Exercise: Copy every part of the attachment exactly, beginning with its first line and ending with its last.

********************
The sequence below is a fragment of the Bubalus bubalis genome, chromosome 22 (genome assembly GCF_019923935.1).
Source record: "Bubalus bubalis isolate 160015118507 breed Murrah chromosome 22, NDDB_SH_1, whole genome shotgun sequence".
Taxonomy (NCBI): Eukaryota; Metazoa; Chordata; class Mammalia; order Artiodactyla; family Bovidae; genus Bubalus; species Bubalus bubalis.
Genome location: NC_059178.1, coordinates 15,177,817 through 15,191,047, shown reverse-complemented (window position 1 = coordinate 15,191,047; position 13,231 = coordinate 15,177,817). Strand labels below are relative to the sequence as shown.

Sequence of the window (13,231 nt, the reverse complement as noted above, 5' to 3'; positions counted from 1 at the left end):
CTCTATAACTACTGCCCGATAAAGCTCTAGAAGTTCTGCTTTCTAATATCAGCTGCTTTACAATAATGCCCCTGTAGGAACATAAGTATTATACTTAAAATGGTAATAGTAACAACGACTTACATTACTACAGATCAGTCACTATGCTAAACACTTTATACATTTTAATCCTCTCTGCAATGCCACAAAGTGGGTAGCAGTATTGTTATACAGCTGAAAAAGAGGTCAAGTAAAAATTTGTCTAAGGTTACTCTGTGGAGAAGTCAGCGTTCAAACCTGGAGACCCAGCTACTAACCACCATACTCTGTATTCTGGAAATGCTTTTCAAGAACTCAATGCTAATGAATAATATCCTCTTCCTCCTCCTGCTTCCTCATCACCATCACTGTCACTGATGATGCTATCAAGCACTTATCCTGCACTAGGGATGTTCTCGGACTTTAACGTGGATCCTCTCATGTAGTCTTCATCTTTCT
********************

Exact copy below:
The sequence below is a fragment of the Bubalus bubalis genome, chromosome 22 (genome assembly GCF_019923935.1).
Source record: "Bubalus bubalis isolate 160015118507 breed Murrah chromosome 22, NDDB_SH_1, whole genome shotgun sequence".
Taxonomy (NCBI): Eukaryota; Metazoa; Chordata; class Mammalia; order Artiodactyla; family Bovidae; genus Bubalus; species Bubalus bubalis.
Genome location: NC_059178.1, coordinates 15,177,817 through 15,191,047, shown reverse-complemented (window position 1 = coordinate 15,191,047; position 13,231 = coordinate 15,177,817). Strand labels below are relative to the sequence as shown.

Sequence of the window (13,231 nt, the reverse complement as noted above, 5' to 3'; positions counted from 1 at the left end):
CTCTATAACTACTGCCCGATAAAGCTCTAGAAGTTCTGCTTTCTAATATCAGCTGCTTTACAATAATGCCCCTGTAGGAACATAAGTATTATACTTAAAATGGTAATAGTAACAACGACTTACATTACTACAGATCAGTCACTATGCTAAACACTTTATACATTTTAATCCTCTCTGCAATGCCACAAAGTGGGTAGCAGTATTGTTATACAGCTGAAAAAGAGGTCAAGTAAAAATTTGTCTAAGGTTACTCTGTGGAGAAGTCAGCGTTCAAACCTGGAGACCCAGCTACTAACCACCATACTCTGTATTCTGGAAATGCTTTTCAAGAACTCAATGCTAATGAATAATATCCTCTTCCTCCTCCTGCTTCCTCATCACCATCACTGTCACTGATGATGCTATCAAGCACTTATCCTGCACTAGGGATGTTCTCGGACTTTAACGTGGATCCTCTCATGTAGTCTTCATCTTTCT